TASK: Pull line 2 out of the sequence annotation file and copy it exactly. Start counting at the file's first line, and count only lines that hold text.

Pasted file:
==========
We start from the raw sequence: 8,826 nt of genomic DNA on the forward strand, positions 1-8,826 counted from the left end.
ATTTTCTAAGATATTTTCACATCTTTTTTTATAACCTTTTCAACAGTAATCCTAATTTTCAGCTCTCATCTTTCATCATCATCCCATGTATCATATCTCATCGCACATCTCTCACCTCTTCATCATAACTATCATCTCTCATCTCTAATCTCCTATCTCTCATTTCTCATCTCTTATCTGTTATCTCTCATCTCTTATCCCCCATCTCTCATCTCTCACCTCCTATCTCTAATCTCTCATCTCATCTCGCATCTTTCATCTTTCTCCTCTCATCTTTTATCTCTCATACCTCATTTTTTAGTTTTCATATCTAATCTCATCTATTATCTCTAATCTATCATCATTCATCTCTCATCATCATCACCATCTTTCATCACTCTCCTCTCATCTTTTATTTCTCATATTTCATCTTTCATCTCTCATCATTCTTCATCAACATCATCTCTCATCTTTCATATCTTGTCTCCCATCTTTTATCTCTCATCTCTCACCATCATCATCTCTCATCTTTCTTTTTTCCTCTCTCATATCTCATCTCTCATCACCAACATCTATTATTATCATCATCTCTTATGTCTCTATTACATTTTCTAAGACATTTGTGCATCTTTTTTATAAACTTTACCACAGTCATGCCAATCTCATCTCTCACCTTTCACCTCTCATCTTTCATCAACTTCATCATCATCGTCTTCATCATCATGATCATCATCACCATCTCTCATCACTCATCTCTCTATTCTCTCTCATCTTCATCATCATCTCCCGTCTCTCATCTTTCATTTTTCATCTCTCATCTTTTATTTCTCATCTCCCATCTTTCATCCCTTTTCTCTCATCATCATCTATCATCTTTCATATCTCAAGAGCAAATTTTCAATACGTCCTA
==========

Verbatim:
ATTTTCTAAGATATTTTCACATCTTTTTTTATAACCTTTTCAACAGTAATCCTAATTTTCAGCTCTCATCTTTCATCATCATCCCATGTATCATATCTCATCGCACATCTCTCACCTCTTCATCATAACTATCATCTCTCATCTCTAATCTCCTATCTCTCATTTCTCATCTCTTATCTGTTATCTCTCATCTCTTATCCCCCATCTCTCATCTCTCACCTCCTATCTCTAATCTCTCATCTCATCTCGCATCTTTCATCTTTCTCCTCTCATCTTTTATCTCTCATACCTCATTTTTTAGTTTTCATATCTAATCTCATCTATTATCTCTAATCTATCATCATTCATCTCTCATCATCATCACCATCTTTCATCACTCTCCTCTCATCTTTTATTTCTCATATTTCATCTTTCATCTCTCATCATTCTTCATCAACATCATCTCTCATCTTTCATATCTTGTCTCCCATCTTTTATCTCTCATCTCTCACCATCATCATCTCTCATCTTTCTTTTTTCCTCTCTCATATCTCATCTCTCATCACCAACATCTATTATTATCATCATCTCTTATGTCTCTATTACATTTTCTAAGACATTTGTGCATCTTTTTTATAAACTTTACCACAGTCATGCCAATCTCATCTCTCACCTTTCACCTCTCATCTTTCATCAACTTCATCATCATCGTCTTCATCATCATGATCATCATCACCATCTCTCATCACTCATCTCTCTATTCTCTCTCATCTTCATCATCATCTCCCGTCTCTCATCTTTCATTTTTCATCTCTCATCTTTTATTTCTCATCTCCCATCTTTCATCCCTTTTCTCTCATCATCATCTATCATCTTTCATATCTCAAGAGCAAATTTTCAATACGTCCTA